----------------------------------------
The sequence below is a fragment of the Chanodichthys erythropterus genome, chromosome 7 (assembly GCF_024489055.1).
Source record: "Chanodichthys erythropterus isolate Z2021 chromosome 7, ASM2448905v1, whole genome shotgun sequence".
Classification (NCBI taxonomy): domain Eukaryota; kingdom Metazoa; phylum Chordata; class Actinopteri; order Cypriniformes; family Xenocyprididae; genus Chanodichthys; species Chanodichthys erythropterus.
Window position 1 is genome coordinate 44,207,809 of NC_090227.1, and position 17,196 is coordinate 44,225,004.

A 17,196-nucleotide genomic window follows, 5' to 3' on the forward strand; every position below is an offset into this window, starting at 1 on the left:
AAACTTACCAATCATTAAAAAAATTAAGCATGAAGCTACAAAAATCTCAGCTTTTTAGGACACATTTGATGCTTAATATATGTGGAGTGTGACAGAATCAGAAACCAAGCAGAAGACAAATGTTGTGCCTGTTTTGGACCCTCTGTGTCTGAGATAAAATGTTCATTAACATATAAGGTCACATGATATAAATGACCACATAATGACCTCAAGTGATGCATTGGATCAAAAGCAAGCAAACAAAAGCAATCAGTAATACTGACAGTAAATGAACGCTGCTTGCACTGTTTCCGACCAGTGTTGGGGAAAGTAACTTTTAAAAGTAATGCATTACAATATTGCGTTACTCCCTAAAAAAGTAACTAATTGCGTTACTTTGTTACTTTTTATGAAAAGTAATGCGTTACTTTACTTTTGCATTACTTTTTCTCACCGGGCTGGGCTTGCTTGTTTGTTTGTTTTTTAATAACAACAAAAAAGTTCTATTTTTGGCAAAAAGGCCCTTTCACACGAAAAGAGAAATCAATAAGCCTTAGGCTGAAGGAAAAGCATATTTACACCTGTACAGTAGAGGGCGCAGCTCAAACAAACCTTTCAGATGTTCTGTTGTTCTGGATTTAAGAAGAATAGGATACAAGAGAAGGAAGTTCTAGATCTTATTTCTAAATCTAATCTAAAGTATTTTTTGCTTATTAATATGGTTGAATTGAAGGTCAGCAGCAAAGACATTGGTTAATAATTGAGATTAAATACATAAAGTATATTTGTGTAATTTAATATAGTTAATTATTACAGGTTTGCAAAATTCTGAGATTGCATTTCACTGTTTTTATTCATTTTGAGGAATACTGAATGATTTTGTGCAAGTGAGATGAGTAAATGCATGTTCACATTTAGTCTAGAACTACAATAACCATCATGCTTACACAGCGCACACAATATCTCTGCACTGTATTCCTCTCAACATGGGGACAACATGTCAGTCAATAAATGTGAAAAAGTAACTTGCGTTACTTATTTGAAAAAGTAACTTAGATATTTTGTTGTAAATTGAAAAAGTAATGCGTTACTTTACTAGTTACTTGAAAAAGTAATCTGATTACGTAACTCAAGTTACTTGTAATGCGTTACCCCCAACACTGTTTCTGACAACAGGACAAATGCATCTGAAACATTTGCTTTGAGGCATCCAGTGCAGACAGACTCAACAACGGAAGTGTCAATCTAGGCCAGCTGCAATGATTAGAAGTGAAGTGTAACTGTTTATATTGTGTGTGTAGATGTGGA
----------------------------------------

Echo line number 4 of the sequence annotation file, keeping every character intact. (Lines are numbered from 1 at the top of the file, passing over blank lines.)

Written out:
Window position 1 is genome coordinate 44,207,809 of NC_090227.1, and position 17,196 is coordinate 44,225,004.